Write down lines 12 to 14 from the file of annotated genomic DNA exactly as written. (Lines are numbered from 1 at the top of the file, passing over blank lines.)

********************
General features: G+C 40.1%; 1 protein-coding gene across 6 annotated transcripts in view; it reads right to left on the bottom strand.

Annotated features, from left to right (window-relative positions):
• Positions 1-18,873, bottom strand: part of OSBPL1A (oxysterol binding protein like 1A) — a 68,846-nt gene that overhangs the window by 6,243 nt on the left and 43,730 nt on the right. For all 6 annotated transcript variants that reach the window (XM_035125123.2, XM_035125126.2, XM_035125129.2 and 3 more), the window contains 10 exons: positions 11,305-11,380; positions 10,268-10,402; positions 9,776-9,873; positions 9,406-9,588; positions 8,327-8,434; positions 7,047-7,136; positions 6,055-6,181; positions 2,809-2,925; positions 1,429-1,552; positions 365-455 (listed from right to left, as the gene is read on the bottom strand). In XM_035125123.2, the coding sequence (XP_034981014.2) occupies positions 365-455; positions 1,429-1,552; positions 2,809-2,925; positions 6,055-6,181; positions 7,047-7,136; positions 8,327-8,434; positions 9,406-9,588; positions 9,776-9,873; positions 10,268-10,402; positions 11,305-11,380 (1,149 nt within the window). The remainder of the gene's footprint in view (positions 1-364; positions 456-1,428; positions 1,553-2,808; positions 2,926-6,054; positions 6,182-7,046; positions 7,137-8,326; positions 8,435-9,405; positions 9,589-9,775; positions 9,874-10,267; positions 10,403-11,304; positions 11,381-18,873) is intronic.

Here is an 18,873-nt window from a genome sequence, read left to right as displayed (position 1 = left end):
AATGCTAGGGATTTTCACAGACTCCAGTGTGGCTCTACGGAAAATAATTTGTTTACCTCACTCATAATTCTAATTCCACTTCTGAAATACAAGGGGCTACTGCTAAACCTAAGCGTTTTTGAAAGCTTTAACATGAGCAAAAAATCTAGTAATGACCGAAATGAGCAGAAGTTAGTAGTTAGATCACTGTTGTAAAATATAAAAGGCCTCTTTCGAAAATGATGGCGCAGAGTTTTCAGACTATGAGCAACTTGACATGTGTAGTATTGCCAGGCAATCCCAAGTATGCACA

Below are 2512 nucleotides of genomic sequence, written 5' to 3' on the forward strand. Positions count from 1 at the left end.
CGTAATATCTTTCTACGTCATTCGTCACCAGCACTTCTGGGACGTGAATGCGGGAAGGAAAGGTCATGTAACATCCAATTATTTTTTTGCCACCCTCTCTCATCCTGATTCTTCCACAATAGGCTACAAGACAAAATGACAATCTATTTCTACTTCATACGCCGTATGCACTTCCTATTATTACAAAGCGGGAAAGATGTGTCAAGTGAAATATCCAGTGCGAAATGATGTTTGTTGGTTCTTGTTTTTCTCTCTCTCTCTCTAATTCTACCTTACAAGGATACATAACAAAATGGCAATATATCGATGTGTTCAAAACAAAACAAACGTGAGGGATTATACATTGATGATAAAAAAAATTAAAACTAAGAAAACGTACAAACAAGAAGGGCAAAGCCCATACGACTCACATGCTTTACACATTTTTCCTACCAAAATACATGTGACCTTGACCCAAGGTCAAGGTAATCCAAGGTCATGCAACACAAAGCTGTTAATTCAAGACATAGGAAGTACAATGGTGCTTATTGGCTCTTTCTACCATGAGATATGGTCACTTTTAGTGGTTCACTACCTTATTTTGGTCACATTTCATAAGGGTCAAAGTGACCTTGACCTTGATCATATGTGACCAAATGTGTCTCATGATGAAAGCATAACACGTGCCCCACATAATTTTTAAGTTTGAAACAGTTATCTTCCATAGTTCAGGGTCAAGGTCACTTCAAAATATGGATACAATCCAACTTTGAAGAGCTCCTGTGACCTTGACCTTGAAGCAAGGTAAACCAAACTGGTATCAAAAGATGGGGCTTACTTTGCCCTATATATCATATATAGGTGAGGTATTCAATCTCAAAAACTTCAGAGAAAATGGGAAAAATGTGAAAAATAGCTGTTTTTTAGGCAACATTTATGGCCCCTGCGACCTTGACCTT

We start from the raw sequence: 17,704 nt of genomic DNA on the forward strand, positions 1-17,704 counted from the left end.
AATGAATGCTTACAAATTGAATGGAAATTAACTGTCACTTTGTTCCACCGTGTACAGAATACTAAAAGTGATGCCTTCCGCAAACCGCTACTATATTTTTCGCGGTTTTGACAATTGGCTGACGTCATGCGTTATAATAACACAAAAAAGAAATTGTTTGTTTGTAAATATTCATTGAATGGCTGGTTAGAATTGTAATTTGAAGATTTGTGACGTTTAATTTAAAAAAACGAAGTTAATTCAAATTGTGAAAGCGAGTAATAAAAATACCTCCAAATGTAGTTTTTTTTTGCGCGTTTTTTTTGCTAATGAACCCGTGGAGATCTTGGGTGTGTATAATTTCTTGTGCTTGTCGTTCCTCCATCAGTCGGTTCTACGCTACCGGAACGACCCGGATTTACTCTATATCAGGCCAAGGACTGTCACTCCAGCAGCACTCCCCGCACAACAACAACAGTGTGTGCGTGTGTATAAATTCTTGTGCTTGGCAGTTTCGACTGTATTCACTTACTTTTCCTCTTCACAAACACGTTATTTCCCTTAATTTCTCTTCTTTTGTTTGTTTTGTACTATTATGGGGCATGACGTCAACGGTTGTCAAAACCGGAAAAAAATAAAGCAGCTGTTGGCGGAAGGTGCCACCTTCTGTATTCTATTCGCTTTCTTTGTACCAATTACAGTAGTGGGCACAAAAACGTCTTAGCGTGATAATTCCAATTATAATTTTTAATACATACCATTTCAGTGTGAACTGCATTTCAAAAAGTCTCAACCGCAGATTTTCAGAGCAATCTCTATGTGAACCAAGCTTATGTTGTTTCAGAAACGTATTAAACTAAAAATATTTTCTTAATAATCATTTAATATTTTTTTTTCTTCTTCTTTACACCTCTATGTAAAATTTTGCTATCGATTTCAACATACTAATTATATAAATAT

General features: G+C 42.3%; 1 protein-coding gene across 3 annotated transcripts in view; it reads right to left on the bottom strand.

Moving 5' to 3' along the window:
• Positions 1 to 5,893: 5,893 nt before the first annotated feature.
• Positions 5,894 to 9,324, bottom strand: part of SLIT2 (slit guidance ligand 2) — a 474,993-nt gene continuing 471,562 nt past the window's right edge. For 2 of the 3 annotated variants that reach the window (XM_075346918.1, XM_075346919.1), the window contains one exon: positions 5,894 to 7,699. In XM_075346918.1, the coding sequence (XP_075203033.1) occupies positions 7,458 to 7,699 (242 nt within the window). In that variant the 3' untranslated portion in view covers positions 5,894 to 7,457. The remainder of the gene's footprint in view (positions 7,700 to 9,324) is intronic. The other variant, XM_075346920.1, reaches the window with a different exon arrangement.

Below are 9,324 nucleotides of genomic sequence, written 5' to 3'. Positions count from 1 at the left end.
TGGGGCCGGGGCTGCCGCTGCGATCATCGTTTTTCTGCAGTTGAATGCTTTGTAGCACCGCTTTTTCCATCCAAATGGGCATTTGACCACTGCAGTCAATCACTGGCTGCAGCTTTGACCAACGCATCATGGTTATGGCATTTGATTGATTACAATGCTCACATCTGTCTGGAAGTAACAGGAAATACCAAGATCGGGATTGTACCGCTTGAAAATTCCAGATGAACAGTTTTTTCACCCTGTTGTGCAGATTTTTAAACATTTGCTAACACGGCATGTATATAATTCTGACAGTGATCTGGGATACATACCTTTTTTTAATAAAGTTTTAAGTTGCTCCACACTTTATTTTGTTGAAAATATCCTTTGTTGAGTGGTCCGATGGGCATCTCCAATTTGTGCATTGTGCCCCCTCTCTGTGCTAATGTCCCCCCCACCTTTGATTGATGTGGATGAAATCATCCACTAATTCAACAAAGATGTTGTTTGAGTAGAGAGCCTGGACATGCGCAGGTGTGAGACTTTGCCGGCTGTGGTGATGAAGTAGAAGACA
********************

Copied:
• Positions 1 to 5,893: 5,893 nt before the first annotated feature.
• Positions 5,894 to 9,324, bottom strand: part of SLIT2 (slit guidance ligand 2) — a 474,993-nt gene continuing 471,562 nt past the window's right edge. For 2 of the 3 annotated variants that reach the window (XM_075346918.1, XM_075346919.1), the window contains one exon: positions 5,894 to 7,699. In XM_075346918.1, the coding sequence (XP_075203033.1) occupies positions 7,458 to 7,699 (242 nt within the window). In that variant the 3' untranslated portion in view covers positions 5,894 to 7,457. The remainder of the gene's footprint in view (positions 7,700 to 9,324) is intronic. The other variant, XM_075346920.1, reaches the window with a different exon arrangement.

Below are 9,324 nucleotides of genomic sequence, written 5' to 3'. Positions count from 1 at the left end.